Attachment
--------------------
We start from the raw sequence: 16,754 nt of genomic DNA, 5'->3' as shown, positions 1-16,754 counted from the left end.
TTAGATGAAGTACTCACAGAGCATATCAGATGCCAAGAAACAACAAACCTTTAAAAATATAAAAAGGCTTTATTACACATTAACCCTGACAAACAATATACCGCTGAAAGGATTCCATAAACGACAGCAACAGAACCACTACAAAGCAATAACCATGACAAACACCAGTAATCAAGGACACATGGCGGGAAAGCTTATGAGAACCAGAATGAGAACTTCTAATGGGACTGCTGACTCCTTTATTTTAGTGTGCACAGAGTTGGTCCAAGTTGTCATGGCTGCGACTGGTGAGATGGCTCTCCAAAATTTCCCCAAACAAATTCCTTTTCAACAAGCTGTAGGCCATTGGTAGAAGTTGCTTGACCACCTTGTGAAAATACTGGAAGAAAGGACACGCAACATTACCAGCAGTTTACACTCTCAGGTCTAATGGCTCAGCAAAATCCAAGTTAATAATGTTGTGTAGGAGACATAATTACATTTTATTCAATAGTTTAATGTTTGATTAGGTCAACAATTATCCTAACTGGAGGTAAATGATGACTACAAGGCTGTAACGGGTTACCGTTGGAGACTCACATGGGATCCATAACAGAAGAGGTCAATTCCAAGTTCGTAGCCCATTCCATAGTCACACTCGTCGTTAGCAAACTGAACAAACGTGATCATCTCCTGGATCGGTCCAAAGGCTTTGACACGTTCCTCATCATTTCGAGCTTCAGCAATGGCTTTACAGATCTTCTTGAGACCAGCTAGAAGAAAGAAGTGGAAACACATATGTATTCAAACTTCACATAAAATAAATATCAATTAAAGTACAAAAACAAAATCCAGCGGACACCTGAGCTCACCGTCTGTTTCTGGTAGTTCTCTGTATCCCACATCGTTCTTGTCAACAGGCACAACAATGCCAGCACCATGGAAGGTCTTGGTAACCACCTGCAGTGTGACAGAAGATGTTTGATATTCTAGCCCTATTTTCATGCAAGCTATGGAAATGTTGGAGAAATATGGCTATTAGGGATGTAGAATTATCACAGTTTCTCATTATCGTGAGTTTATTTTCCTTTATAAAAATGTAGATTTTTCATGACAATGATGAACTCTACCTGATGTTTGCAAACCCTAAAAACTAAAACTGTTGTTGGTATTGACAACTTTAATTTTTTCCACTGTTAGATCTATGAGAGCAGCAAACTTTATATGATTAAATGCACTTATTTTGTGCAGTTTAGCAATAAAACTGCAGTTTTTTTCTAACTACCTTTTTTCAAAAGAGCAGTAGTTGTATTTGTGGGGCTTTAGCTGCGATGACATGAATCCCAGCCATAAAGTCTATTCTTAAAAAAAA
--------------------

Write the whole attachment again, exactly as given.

We start from the raw sequence: 16,754 nt of genomic DNA, 5'->3' as shown, positions 1-16,754 counted from the left end.
TTAGATGAAGTACTCACAGAGCATATCAGATGCCAAGAAACAACAAACCTTTAAAAATATAAAAAGGCTTTATTACACATTAACCCTGACAAACAATATACCGCTGAAAGGATTCCATAAACGACAGCAACAGAACCACTACAAAGCAATAACCATGACAAACACCAGTAATCAAGGACACATGGCGGGAAAGCTTATGAGAACCAGAATGAGAACTTCTAATGGGACTGCTGACTCCTTTATTTTAGTGTGCACAGAGTTGGTCCAAGTTGTCATGGCTGCGACTGGTGAGATGGCTCTCCAAAATTTCCCCAAACAAATTCCTTTTCAACAAGCTGTAGGCCATTGGTAGAAGTTGCTTGACCACCTTGTGAAAATACTGGAAGAAAGGACACGCAACATTACCAGCAGTTTACACTCTCAGGTCTAATGGCTCAGCAAAATCCAAGTTAATAATGTTGTGTAGGAGACATAATTACATTTTATTCAATAGTTTAATGTTTGATTAGGTCAACAATTATCCTAACTGGAGGTAAATGATGACTACAAGGCTGTAACGGGTTACCGTTGGAGACTCACATGGGATCCATAACAGAAGAGGTCAATTCCAAGTTCGTAGCCCATTCCATAGTCACACTCGTCGTTAGCAAACTGAACAAACGTGATCATCTCCTGGATCGGTCCAAAGGCTTTGACACGTTCCTCATCATTTCGAGCTTCAGCAATGGCTTTACAGATCTTCTTGAGACCAGCTAGAAGAAAGAAGTGGAAACACATATGTATTCAAACTTCACATAAAATAAATATCAATTAAAGTACAAAAACAAAATCCAGCGGACACCTGAGCTCACCGTCTGTTTCTGGTAGTTCTCTGTATCCCACATCGTTCTTGTCAACAGGCACAACAATGCCAGCACCATGGAAGGTCTTGGTAACCACCTGCAGTGTGACAGAAGATGTTTGATATTCTAGCCCTATTTTCATGCAAGCTATGGAAATGTTGGAGAAATATGGCTATTAGGGATGTAGAATTATCACAGTTTCTCATTATCGTGAGTTTATTTTCCTTTATAAAAATGTAGATTTTTCATGACAATGATGAACTCTACCTGATGTTTGCAAACCCTAAAAACTAAAACTGTTGTTGGTATTGACAACTTTAATTTTTTCCACTGTTAGATCTATGAGAGCAGCAAACTTTATATGATTAAATGCACTTATTTTGTGCAGTTTAGCAATAAAACTGCAGTTTTTTTCTAACTACCTTTTTTCAAAAGAGCAGTAGTTGTATTTGTGGGGCTTTAGCTGCGATGACATGAATCCCAGCCATAAAGTCTATTCTTAAAAAAAA